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Friday, February 22, 2013

Disinfectant Chemistry Report Card #11 – Ortho-Phthalaldehyde (OPA) - the "safer" aldehyde

Ortho-phthalaldehyde (OPA) has been around since the early 1990s as a safer disinfectant active for treating instruments and devices, in comparison to glutaraldehyde. OPA is found to be very compatible with most materials used to manufacturer medical instruments. Contrary to common belief, OPA is one of the members of the aldehyde family that does not have the characteristic pungent odor associated with formaldehyde etc. OPA is known to maintain its biocidal activity in a wide range of pH, while being compatible with various materials and equipment.

OPA causes malfunction of the bacterial cell membrane by attaching to protein residues and receptors and which also increases the permeability to OPA allowing the chemical to enter the cell.  Once in the cell, OPA interacts with enzymes and RNA and thus causes failure of cellular functions, which leads to bacterial cell death.  OPA at various use dilution is known to be a bactericide, virucide, fungicide, and tuberculocide and is widely used as a high level disinfectant for reprocessing semi-critical medical devices (e.g. items that will come in contact with mucous membranes or non-intact skin). Sporicidal activity OPA is very limited and dependent on the pH and the contact time is considered to be too long to be useful for reprocessing activities.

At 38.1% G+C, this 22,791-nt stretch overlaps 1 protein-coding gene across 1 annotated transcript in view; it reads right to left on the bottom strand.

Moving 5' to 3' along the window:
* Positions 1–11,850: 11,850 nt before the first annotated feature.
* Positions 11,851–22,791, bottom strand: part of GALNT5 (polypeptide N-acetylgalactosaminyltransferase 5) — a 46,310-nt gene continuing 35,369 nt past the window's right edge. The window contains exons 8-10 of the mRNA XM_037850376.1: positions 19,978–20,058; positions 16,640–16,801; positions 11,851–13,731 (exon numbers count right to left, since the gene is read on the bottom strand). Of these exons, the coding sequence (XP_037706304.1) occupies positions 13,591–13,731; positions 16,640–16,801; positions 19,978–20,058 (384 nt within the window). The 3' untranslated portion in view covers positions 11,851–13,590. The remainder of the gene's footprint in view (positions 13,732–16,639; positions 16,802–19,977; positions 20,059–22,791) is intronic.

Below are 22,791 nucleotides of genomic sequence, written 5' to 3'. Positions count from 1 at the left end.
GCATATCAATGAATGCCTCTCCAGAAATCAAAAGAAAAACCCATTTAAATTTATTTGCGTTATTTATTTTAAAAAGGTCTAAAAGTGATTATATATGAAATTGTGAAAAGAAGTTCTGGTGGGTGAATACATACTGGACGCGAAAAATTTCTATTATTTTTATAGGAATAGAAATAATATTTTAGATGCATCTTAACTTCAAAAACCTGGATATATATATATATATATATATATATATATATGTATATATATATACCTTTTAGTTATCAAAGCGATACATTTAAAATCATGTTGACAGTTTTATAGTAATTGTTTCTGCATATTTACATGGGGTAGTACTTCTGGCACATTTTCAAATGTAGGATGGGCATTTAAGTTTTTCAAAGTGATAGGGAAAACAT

At use dilution of 0.5% to 5%, OPA does not impose any flammability or reactivity hazards. There has been reports of residual OPA exposure from endoscopes and trans-esophageal probes to patients, where it has caused exacerbation of asthma and bronchitis, and general sensitization. At use dilution, OPA is found to be a sensitizer to eye, skin and respiratory organs, however, current scientific evidence has not found OPA to be mutagenic or carcinogenic. 

OPA is very toxic to aquatic organisms and forms toxic biodegradation by-products; bio-accumulation is not reported.

Here’s how we would score OPA on the key decision making criteria:

Speed of Disinfection – A to D

o High Level Disinfection within 5 – 12 minutes
o Sporicidal contact time prohibitive to use as a chemical sterilant

Spectrum of Kill – A

o Achieves disinfection against all microorganisms; bacteria, viruses, fungi, mycobacteria and spores

Cleaning Effectiveness – N/A

o No detergent properties
o High Level Disinfection and Chemical Sterilization requires instruments to cleaned prior to moving to the disinfection or sterilization process

Safety Profile – C

o Minimal long term toxicity data
o OPA has been contraindicated for use on urological instruments due to anaphylaxis

Environmental Profile – D

o Restrictions in disposal

Cost Effectiveness – B to C

o The original patent for OPA has expired and is now available from a number of suppliers

**For more in-depth scientific information about Alcohol and other disinfectant chemistries, stay tuned to www.infectionpreventionresource.com.

Bugging Off!


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